Potentially large tree growing to a height to 45 m (but does not form a lignotuber). Commonly found in forests and woodland, often in pure stands, on soils of low to medium fertility in coastal NSW. It grows south from around Morisset in NSW, along the coast and tablelands, on the eastern side of the Great Dividing Range in Victoria to north-eastern Tasmania. It forms a dominant part of some vegetation communities, usually where soil is sandy, but trees can be found, sometimes quite large, on transitional and clay-enriched soils. Usually found on higher ground.
Bark is rough on the trunk and the larger branches (resembling ironbark in some case – a useful identification feature), smooth, white to yellow bark above. The rough bark is thin and flaky on younger trees, but becomes thick and dark grey to black and furrowed with age.
Juvenile / coppicing growth is elliptic to lance-shaped or curved, bluish-green to glaucous leaves, to 170 mm long and to 75 mm wide.
Adult leaves are the same shade of glossy green on both sides, lance-shaped to curved, to about 200 mm long and to 40 mm wide on a petiole to 20 mm long. The leaves strongly reflect the sunlight (glisten), hence its common name and a useful feature for identification.
The flower buds are arranged in leaf axils in groups (umbellasters) of between seven and fifteen. Mature buds are oval to club-shaped, to 5 mm long to 4 mm wide with a rounded or flattened operculum / calyptra.
Flowering occurs from September to January and the flowers are white.
The capsules are distinctive and also help in identification. They are barrel-shaped or conical capsule to 11 mm long and to 9 mm wide with the valves near rim level. The top of the capsule can have a thick red disc and walls.
Uncommon in horticulture. Useful shade tree. And tolerates frost and light snow.
If a site has remnant trees onsite, then these can be incorporated into lawns and gardens with very nice effect. Can grow to over 20 m tall so not suited to small gardens. Useful in a large landscape or open garden, especially on a ridgetop or hill.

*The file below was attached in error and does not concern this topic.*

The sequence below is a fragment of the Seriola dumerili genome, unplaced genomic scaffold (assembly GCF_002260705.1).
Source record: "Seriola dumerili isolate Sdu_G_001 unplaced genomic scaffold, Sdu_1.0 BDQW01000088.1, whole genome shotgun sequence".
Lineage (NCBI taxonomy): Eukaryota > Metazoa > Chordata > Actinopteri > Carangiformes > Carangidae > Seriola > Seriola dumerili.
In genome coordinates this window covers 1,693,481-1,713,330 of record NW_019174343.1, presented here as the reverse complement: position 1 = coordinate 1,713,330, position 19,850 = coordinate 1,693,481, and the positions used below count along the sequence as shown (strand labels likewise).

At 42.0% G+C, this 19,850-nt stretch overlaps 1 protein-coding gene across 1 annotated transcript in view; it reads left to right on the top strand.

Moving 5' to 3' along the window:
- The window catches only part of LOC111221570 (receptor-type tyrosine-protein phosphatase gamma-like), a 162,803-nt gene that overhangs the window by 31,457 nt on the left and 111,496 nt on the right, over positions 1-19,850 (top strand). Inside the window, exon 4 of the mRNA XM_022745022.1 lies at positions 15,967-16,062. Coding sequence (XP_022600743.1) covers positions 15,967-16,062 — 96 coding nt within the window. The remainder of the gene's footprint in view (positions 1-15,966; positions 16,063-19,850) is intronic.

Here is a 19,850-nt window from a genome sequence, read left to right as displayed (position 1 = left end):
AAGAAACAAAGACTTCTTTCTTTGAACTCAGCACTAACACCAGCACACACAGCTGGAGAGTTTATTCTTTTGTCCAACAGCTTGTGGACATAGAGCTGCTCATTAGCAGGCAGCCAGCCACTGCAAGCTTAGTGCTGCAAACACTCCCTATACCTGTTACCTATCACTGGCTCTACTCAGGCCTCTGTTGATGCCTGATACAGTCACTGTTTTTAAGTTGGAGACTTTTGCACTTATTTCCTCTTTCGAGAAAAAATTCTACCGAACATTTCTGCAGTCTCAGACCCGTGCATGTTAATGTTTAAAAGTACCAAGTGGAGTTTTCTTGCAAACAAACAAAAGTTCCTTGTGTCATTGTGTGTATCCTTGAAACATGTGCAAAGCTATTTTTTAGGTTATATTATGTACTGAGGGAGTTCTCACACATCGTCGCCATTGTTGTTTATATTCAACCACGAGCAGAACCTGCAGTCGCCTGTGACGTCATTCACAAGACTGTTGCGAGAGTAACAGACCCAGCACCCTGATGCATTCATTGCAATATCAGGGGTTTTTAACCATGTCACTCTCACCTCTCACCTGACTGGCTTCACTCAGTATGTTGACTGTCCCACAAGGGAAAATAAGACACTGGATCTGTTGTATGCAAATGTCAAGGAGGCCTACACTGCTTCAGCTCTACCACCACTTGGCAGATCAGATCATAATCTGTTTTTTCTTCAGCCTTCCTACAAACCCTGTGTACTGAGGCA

Eucalypts can suffer problems from, caterpillars, leaf eating beetles, psyllids and borers to name a few. In undisturbed conditions, the numbers of eucalypt-feeding insects and their predators and parasites are in balance, so that they rarely cause tree death and most trees quickly recover from attack. In a home situation nature can get out of balance.
Eucalyptus can be propagated by seeds which is most common method or grafting.
Cuttings are difficult to start, but can be used in some species.
For further information refer to: http://anpsa.org.au/APOL2007/sep07-s1.html
Eucalyptus is one of three similar genera that are commonly referred to as “eucalypts”, the others being Corymbia and Angophora.
The timber is used in general construction. One of the major species being converted to wood chips at Eden for export for writing paper production.
Eucalyptus – from Greek, eu, “well” or “true” and calyptus, referring to the calyptra (καλύπτρo) or operculum, which is a bud cap or covering which covers the developing flowers. The calyptra is a fusion of petals and/or sepals and is shed when the flower opens, leaving a flower with many stamens (staminate) surrounding one female part (carpel).
sieberi – Latin, named after the botanist Franz Wilhelm Sieber (1789-1844), who was a botanist and collector who travelled to Europe, the Middle East, Southern Africa and Australia.